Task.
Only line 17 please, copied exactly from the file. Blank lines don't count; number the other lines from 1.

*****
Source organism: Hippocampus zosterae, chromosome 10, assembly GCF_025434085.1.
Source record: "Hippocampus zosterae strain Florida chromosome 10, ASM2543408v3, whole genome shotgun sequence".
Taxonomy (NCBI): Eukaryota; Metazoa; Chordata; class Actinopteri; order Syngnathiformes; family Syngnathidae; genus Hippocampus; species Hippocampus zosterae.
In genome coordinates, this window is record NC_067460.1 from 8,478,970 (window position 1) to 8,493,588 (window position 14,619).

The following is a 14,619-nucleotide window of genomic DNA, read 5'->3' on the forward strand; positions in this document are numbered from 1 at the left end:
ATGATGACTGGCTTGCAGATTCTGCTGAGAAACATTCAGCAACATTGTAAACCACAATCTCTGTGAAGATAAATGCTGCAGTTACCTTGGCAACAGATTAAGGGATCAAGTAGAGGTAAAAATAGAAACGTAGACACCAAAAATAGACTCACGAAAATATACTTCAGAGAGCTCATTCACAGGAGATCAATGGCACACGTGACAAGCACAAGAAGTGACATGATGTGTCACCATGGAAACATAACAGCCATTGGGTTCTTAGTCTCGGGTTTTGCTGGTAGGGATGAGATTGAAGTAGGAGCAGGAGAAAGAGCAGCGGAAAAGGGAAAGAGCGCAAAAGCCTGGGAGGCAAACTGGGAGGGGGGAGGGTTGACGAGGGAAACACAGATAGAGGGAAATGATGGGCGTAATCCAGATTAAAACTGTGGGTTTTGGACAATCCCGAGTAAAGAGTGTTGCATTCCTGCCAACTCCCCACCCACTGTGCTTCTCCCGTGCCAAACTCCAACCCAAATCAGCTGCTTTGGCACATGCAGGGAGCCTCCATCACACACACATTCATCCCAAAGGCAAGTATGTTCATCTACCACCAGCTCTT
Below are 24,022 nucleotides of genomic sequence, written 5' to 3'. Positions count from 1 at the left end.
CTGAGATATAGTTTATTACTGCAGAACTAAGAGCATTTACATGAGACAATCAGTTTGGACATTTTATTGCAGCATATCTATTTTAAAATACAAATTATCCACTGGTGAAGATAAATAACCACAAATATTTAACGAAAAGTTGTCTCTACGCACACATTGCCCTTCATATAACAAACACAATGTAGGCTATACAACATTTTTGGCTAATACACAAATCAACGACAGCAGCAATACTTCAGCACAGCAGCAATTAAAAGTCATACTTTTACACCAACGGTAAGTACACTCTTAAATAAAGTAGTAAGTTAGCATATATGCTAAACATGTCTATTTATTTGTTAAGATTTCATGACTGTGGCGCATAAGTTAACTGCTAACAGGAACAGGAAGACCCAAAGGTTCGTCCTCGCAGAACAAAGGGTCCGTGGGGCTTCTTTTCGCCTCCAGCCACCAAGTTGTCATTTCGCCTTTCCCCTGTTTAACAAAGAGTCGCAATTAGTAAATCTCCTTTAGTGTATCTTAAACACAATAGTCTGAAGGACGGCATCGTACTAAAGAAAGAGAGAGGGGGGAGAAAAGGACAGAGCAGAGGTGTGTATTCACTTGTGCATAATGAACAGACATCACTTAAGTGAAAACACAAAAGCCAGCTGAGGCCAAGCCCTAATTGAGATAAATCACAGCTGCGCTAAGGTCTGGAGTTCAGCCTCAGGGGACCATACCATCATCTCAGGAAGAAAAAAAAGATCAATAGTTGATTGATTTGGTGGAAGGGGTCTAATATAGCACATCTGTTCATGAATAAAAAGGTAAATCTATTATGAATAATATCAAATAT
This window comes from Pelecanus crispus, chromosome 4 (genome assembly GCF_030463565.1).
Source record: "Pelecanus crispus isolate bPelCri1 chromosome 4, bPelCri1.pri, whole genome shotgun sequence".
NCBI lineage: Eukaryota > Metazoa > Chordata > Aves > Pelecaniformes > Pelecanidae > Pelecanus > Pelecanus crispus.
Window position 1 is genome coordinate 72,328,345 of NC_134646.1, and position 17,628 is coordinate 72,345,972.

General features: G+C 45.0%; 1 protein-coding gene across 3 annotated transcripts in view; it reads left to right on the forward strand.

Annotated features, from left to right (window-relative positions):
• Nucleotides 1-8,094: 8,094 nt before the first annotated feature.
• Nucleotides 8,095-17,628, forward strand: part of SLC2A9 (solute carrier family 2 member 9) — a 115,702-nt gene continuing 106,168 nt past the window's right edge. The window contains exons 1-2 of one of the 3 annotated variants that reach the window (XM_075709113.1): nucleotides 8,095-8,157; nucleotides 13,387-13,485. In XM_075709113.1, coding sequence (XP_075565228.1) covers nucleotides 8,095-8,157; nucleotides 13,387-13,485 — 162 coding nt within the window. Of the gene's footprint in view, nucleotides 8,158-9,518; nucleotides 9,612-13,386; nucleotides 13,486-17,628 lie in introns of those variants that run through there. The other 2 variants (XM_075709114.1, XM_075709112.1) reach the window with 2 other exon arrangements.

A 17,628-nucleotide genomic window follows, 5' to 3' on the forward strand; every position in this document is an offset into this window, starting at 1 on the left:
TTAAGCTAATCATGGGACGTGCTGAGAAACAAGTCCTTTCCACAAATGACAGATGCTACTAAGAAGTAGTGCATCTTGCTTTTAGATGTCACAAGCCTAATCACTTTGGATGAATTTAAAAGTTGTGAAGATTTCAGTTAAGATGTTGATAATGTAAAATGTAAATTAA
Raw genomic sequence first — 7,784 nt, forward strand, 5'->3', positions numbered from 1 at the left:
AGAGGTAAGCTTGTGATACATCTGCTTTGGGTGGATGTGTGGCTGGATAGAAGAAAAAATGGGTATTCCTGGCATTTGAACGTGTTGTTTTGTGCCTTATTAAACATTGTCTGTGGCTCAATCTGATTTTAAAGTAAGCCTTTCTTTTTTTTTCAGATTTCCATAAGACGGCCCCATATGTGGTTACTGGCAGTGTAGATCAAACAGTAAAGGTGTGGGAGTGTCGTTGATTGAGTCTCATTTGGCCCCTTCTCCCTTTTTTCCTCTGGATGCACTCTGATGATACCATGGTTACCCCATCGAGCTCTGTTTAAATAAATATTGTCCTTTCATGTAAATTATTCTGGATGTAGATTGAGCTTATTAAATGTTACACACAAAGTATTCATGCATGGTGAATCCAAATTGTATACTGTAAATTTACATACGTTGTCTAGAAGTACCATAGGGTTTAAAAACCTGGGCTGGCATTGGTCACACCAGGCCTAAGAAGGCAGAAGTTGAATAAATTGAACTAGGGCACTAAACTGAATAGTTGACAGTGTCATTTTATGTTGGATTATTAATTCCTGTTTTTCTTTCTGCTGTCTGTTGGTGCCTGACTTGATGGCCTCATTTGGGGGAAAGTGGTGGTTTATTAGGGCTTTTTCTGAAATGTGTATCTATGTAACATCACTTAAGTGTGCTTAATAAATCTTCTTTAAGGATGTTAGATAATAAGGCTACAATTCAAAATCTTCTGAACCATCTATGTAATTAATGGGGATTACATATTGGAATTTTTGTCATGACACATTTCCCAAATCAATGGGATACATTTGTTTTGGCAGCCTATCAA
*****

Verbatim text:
A 17,628-nucleotide genomic window follows, 5' to 3' on the forward strand; every position in this document is an offset into this window, starting at 1 on the left: